The Mezzanine

Author Nicholas Baker
Published 1988
Rating 9/10
Status Finished on 2020-11-09

What a glorious book that I loved despite it being thirty pages too long (which is a thing to say, given that the book comes in at a tidy one hundred and forty.)

My love of the book, I think, is better captured in the highlights I made than in my talking about it, so I’ll be brief — but what a thing this is, In Search of Lost Time by way of American Psycho, a paean to the insanity and brilliance every modern person carries with them.

I was turned onto this book via Matt Levine’s profile in the NYT, who mentioned it as a revelation — as a kind of book one read’s and thinks “oh, so this is what books can be?” And that is fitting; I think if I read this in high school my mind would have been blown. I’ve read enough modernist prose to not be overwhelmed by the sheer concept, but the writing here is still beautiful and masterful and only a little overlong.

Read this book! It is very fun and, even if your defenses are a little worn-down by the last third (as mine were) it is very much worth your while.

Highlights

The feeling that you are stupider than you were is what finally interests you in the really complex subjects of life: in change, in experience, in the ways other people have adjusted to disappointment and narrowed ability. You realize that you are no prodigy, your shoulders relax, and you begin to look around you, seeing local color unrivaled by blue glows of algebra and abstraction.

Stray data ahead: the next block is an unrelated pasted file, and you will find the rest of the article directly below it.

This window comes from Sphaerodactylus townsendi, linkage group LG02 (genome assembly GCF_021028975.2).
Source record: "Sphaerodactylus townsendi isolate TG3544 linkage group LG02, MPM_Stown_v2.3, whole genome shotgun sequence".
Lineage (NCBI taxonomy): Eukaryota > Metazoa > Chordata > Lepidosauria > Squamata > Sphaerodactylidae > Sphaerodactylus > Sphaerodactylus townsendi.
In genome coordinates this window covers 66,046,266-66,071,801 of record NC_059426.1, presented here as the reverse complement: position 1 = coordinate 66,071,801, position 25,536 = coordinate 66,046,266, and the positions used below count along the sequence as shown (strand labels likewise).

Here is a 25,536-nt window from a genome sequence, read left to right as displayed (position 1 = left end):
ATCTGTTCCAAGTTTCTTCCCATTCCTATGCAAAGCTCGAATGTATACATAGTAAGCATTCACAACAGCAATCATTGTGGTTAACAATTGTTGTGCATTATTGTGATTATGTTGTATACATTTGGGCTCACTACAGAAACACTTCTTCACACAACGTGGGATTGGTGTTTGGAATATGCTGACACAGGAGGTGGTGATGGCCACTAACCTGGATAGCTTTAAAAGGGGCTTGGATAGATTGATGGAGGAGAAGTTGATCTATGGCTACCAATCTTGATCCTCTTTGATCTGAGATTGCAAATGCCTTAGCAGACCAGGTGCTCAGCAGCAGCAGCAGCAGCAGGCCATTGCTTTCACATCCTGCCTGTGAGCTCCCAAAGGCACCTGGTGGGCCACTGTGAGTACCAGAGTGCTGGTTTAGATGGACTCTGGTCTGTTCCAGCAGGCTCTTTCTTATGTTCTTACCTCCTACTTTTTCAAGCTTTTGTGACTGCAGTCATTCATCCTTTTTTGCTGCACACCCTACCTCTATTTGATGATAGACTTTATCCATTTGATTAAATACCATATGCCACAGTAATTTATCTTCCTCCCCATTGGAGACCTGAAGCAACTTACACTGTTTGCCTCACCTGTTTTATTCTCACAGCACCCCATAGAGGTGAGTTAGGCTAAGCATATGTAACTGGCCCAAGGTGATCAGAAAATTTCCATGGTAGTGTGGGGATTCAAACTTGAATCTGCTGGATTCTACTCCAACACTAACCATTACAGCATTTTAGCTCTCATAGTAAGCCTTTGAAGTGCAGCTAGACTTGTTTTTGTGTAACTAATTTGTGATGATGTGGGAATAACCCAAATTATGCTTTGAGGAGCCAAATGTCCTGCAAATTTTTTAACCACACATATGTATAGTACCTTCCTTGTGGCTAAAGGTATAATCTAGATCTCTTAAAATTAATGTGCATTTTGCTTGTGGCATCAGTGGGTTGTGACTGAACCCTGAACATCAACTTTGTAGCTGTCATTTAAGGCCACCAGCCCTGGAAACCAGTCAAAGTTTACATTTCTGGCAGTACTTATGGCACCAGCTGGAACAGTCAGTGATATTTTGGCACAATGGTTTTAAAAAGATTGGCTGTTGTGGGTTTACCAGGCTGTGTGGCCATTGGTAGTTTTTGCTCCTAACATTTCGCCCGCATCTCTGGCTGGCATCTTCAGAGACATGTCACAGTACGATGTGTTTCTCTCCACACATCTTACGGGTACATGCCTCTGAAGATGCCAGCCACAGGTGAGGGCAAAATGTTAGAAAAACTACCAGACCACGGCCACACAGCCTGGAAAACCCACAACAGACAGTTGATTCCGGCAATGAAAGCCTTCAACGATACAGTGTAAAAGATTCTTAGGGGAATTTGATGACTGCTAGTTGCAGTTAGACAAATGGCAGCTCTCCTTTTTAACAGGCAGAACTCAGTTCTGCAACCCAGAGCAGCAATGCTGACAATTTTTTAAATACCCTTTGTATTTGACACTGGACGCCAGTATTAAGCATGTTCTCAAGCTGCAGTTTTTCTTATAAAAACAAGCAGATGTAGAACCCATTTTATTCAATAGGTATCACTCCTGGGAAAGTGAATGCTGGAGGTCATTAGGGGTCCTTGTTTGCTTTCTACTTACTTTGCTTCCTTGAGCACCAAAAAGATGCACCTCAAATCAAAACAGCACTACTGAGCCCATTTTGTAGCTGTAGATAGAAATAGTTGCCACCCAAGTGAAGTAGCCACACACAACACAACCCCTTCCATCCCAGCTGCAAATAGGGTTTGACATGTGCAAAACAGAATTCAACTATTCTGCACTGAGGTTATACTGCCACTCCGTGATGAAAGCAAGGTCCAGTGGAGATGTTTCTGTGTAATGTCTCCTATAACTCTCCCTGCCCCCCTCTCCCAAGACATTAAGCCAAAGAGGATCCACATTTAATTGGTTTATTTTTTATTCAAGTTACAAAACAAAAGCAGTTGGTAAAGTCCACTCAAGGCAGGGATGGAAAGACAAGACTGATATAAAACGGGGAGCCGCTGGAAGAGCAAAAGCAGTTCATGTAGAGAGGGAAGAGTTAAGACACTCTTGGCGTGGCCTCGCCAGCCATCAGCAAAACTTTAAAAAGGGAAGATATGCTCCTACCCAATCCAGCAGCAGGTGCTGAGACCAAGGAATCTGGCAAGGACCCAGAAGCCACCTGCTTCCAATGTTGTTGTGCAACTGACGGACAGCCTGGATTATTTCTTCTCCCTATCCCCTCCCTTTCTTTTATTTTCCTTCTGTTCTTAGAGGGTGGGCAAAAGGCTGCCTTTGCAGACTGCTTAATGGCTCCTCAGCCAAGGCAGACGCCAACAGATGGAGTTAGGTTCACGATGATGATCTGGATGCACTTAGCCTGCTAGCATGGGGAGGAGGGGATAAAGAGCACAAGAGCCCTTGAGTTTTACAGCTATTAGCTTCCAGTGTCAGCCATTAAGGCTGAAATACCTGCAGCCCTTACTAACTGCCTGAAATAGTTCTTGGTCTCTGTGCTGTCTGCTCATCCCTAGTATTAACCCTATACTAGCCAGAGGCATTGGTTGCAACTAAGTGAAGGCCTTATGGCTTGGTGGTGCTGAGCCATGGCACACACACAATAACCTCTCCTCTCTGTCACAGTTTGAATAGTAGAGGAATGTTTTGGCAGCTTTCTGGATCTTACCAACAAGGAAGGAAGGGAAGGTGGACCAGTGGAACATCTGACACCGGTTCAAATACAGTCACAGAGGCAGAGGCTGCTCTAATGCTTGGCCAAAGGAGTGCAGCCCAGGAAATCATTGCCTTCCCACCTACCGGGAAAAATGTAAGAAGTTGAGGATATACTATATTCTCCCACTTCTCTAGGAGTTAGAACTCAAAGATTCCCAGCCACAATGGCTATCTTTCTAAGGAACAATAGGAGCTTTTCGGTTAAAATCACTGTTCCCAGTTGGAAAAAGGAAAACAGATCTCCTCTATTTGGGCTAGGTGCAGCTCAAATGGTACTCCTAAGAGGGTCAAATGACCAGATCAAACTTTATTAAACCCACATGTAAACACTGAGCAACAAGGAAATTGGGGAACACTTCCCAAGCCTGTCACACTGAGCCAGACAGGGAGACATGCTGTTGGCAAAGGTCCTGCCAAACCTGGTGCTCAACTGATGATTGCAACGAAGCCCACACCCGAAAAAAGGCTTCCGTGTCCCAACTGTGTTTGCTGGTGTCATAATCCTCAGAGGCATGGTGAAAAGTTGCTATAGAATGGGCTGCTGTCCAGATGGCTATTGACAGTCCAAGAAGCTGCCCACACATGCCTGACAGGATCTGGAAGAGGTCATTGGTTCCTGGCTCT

Will the time ever come when I am not so completely dependent on thoughts I first had in childhood to furnish the feedstock for my comparisons and analogies and sense of the parallel rhythms of microhistory?

Come to your senses, World! The tone of authority and public-spiritedness that surrounds these falsehoods is outrageous! How can you let your marketing men continue to make claims that sound like the 1890s ads for patent medicines or electroactive copper wrist bracelets that are printed on the Formica on the tables at Wendy’s? You are selling a hot-air machine that works well and lasts for decades: a simple, possibly justifiable means for the fast-food chains to save money on paper products. Say that or say nothing.

We came in to work every day and were treated like popes—a new manila folder for every task; expensive courier services; taxi vouchers; trips to three-day fifteen-hundred-dollar conferences to keep us up to date in our fields; even the dinkiest chart or memo typed, xeroxed, distributed, and filed; overhead transparencies to elevate the most casual meeting into something important and official; every trash can in the whole corporation, over ten thousand trash cans, emptied and fitted with a fresh bag every night; restrooms with at least one more sink than ever conceivably would be in use at any one time, ornamented with slabs of marble that would have done credit to the restrooms of the Vatican! What were we participating in here?